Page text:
Student spends rainy night in cardboard box for class assignment, inspired to help others

September 6, 2013 – 11:34

BY VANESSA McCRAY
BLADE STAFF WRITER

Home Depot's Keith Young, left, and John Smith present Perrysburg Junior High School student Michael Skotynsky with a plaque for his part in writing a letter asking the home improvement store to donate tarps to the Cherry Street Mission. Home Depot's Keith Young, left, and John Smith present Perrysburg Junior High School student Michael Skotynsky with a plaque for his part in writing a letter asking the home improvement store to donate tarps to the Cherry Street Mission.
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It took Michael Skotynsky just one soggy night spent outside in a rain-soaked, makeshift shelter to inspire him to help the region’s homeless.

The Perrysburg Junior High School seventh grader slept outdoors in moving boxes for a social studies assignment on diversity. The class project was intended to expose students to another culture or give them a glimpse of what it might be like to have a disability or no warm bed.

Michael, 12, turned his experience into a chance to help others when his letter to Home Depot requesting help for the homeless resulted in the company’s donation today of store vouchers and tarps to the Cherry Street Mission.

Though Jan. 12 approached 60 degrees during the day, Michael said an overnight rainfall made the experience “miserable.”

“I got to sleep a little bit, but once I heard it start raining it woke me up instantly, ” Michael said.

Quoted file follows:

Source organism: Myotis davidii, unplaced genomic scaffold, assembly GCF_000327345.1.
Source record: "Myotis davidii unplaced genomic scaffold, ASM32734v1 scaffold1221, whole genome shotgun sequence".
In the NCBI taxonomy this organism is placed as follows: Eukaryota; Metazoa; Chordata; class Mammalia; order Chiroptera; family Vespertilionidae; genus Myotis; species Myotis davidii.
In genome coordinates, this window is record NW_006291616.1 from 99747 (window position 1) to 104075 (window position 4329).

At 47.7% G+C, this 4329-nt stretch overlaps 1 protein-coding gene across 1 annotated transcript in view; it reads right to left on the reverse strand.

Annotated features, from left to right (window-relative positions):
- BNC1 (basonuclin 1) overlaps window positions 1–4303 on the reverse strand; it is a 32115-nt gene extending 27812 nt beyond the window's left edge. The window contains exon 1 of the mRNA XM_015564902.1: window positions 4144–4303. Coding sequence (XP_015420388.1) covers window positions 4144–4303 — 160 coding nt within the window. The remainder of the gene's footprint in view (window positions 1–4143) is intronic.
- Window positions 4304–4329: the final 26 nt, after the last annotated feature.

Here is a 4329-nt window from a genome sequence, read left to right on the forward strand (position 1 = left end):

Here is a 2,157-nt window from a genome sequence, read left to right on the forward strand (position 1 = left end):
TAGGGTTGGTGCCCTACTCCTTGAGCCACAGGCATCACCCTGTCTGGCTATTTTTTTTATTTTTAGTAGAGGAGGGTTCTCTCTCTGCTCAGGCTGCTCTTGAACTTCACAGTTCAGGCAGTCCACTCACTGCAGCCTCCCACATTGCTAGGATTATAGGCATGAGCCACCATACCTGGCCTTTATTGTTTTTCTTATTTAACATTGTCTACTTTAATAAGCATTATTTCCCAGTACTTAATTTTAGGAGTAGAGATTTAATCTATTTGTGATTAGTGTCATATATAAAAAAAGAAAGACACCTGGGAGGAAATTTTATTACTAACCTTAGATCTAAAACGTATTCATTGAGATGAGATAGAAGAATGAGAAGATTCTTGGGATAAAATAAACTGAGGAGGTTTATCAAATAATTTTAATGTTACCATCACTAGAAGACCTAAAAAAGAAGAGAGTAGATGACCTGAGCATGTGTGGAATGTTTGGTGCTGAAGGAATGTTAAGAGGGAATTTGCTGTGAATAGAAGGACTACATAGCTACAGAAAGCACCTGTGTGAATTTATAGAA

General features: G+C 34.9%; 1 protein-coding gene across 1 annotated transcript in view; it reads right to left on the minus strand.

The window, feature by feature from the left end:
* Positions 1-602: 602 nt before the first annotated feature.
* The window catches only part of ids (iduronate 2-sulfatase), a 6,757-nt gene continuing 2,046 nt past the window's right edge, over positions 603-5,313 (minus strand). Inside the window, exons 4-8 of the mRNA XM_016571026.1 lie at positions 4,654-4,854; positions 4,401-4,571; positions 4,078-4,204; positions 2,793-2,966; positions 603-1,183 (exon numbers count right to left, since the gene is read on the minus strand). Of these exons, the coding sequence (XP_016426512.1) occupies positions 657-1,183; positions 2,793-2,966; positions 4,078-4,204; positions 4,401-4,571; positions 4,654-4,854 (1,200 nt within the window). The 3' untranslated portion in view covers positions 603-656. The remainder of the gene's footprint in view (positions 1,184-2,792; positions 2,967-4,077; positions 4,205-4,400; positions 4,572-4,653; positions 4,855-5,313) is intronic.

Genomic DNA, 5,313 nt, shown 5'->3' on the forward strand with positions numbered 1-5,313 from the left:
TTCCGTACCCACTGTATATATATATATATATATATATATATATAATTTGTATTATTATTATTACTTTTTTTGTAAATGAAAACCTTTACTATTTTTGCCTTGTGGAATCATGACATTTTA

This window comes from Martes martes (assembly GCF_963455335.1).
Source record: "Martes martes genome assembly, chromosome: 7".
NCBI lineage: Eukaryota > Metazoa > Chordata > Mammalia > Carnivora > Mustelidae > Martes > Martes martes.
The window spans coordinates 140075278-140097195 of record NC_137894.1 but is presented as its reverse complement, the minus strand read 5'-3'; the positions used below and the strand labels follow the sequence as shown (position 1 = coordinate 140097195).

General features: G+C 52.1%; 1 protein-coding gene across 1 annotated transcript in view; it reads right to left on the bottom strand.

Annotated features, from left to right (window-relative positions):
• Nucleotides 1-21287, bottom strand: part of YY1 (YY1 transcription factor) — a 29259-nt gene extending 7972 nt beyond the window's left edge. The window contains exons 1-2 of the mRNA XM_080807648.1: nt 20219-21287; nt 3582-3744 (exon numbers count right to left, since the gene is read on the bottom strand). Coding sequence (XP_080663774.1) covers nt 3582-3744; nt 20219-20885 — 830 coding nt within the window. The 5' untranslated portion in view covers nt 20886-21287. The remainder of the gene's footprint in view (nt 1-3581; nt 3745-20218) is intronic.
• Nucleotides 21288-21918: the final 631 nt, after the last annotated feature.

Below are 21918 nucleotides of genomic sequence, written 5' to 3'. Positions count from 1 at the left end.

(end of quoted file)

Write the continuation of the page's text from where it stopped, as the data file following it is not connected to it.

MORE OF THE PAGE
He readjusted his boxes, which he set up on a cement patio outside his Perrysburg home, but in the morning the rain had stained the cardboard dark brown and some water had seeped inside.

The next morning Michael and his mom talked about what it was like to spend the night as a homeless person might.

“His big concern was that his box was trashed from the rain, and he’s like, ‘What do these people do? Do they spend the whole next day trying to find a box?’” said his mother Lea Skotynsky said.

Michael said he and his mom came up with the idea to write to someone who might be able to donate protective tarps. Michael wrote a letter to the Home Depot in Rossford. His simple, eight-sentence request asked the store to consider giving tarps to the Cherry Street Mission, a Toledo charity that serves the poor and homeless.

Today, representatives of Home Depot surprised Michael and his class when they presented to the mission seven tarps, with a retail price of around $10 each, and $175 in vouchers to purchase store goods. Keith Young, assistant store manager in Rossford, said his mouth dropped when he read Michael’s letter.

“... (T)o think outside the box like that is awesome, ” said Mr. Young, of the boy’s efforts.

Mr. Young told the class the donation is an example of how “one letter, one person can make a difference.” The Home Depot representatives also gave Michael a plaque, an award it gives to employees who excel, and a gift card to a video game retailer.

Michael’s parents Lea and Matt Skotynsky crouched down in the corner of social studies teacher Bill Hilt’s classroom in an attempt to keep Tuesday’s donation a secret until the big moment. Michael said the donation was indeed a surprise.

Source: www.toledoblade.com

I ship art all the time

In my earlier day i did juried shows like you speak of, but now i ship whole shows to other states and it's a major expense. it's like gambling really. if they don't sell, you have lost the shipping money. usually the gallery pays the return (once and a blue moon they will pay both ways if they love you like crazy).
i used to pack everything myself. i'd make the boxes from large double cardboard sheets i'd order at cost, bubble wrap it all and ship UPS insured. i thought THAT was expensive. after many years of that back breaking work, i started to use a professional art shipping company that picked up my work and did it all for me - and did custom crating and sent it freight

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